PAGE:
Caving In To Champagne

Near Epernay – Photo (c)Russell Johnson

The night they invented champagne
It’s plain as it can be
They thought of you and me
The night they invented champagne
They absolutely knew that all we’d want to do
Is fly to the sky on champagne

Lyrics from”Gigi” (1958) (Lyrics : Alan Jay Lerner / Music : Frederick Loewe)

Champagne has always been about celebration, like greeting the new year.

I had always enjoyed it, regarded it as a fizzy beverage, but never appreciated its subtleties. I had a binary rating system : zero to one…maybe a “meh” in between. I was long overdue for an attitude change.

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Berlin Walls: Photo Gallery

Wall Art, Berlin: “The Kiss” Soviet leader Leonid Brezhnev kissing East Germany President Erich Honecker

Photo: Russell Johnson

Tear down those walls. On this anniversary of the fall of the Berlin Wall, we might also be celebrating the elections in Myanmar which, if they hold, further chip away the wall that has divided that nation from the rest of the world.

But walls come down, walls go up: In Europe, blocking immigrants. In Israel, further dividing that nation. Along the US border, red meat for opportunistic politicians.

Thankfully, I think it is safe to say that the Berlin Wall is down for good. We photographed some of the art painted on what is left of it.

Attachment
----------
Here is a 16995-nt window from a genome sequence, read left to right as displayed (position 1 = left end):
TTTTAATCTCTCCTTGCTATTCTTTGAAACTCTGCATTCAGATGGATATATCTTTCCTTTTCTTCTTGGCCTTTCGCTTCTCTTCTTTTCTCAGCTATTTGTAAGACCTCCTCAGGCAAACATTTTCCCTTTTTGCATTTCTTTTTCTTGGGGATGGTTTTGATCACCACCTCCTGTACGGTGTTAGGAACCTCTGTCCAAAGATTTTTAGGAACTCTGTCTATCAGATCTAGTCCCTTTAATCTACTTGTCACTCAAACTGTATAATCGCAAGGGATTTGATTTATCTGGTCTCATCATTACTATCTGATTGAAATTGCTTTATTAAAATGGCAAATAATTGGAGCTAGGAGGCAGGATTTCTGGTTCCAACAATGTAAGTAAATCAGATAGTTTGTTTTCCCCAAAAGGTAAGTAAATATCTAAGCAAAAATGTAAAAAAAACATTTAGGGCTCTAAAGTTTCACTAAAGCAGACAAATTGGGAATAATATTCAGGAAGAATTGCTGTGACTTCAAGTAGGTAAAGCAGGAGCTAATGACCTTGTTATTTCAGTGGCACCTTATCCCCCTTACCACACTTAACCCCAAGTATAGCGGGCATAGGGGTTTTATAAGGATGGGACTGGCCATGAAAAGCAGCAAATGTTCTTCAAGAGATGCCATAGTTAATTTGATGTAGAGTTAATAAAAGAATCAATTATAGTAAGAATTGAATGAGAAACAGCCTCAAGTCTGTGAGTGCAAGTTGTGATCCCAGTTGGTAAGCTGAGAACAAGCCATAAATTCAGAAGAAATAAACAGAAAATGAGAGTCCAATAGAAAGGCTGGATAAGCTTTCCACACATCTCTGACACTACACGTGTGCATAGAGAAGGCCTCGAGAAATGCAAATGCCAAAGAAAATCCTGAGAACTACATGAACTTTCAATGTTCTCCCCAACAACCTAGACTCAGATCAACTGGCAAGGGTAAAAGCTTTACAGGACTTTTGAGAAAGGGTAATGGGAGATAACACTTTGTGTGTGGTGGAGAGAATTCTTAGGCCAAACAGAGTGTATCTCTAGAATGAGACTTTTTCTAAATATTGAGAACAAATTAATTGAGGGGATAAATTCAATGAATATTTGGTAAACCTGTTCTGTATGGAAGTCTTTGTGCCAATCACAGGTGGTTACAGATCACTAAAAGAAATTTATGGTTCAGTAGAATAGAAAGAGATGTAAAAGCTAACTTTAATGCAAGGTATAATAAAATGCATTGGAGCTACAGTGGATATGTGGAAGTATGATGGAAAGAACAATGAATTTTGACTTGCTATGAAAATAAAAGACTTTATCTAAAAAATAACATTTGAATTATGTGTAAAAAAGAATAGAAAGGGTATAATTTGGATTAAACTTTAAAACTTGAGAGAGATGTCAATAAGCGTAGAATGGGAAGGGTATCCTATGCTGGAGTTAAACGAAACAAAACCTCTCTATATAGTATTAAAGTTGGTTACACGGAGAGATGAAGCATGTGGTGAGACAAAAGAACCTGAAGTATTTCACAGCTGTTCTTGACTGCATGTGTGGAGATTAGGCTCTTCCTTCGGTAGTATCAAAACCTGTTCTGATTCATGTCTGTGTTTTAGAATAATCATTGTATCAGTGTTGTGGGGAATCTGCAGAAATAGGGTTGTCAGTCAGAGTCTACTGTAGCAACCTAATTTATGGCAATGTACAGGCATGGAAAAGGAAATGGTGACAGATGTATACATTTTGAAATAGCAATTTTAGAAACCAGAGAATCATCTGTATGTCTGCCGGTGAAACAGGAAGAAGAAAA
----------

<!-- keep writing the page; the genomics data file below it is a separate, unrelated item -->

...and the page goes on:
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Photo Gallery: Burmese Days: Sunrise on a New Myanmar

Temples of Bagan – Photo (c) Russell Johnson

I read George Orwell’s “Burmese Days “while traveling through Burma aka Myanmar on a filming assignment in the 1990s  The country looked then as if it hadn’t changed much since Orwell’s 1930s. Burma was oppressed, frozen in time, isolated from the rest of the world. That has gradually changed, largely due to social media, militant monks and the presence of Aung San Suu Kyi the country’s face of freedom.

Today, after a free election, the jackboots of the ruling generals (depicted on their currency as men with small heads and large hats) may have finally been lifted.

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Grove of the Old Trees

Photos (c) Russell Johnson

Occidental, California, a railroad stop in earlier times, is known for its family-style Italian restaurants. Negri’s has been a popular spot since 1943 and The Union Hotel claims to have been dishing lasagna since 1879. In nearby Bohemian Grove, the fat cats of industry and politics (mostly Republican men) frolic – sometimes naked – in the summer. In the 1940s, the Manhattan Project, which gave birth to the atomic bomb, was planned there.

But high above the clanking of forks and the clicking of tongues, is a verdant, meditative stand of old-growth redwoods called Grove of the Old Trees.

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Floating Through the Canyons of Chicago (Video)

The Chicago “Bean”

Chicago is no longer Carl Sandberg’s “Hog Butcher for the World, Stacker of Wheat” but is still, self-assuredly, “City of the Big Shoulders.” Forget Hong Kong, New York, London…Chicago rules in weight and substance. Its architects — Burnham, Sullivan, Wright, Gehry, dozens of others — gave birth to monuments: to chewing gum (Wrigley), merchants (Sears, Montgomery Wards) who shipped tractors and brassieres to little houses on the prairie, to massive egos (Trump) and architectural movements that swept the world. The skyscraper was invented here.

We are here on opening day of the very first Chicago Architectural Biennial, celebrating ideas from some 100 world architects from Chicago, itself, to Africa and Bali.

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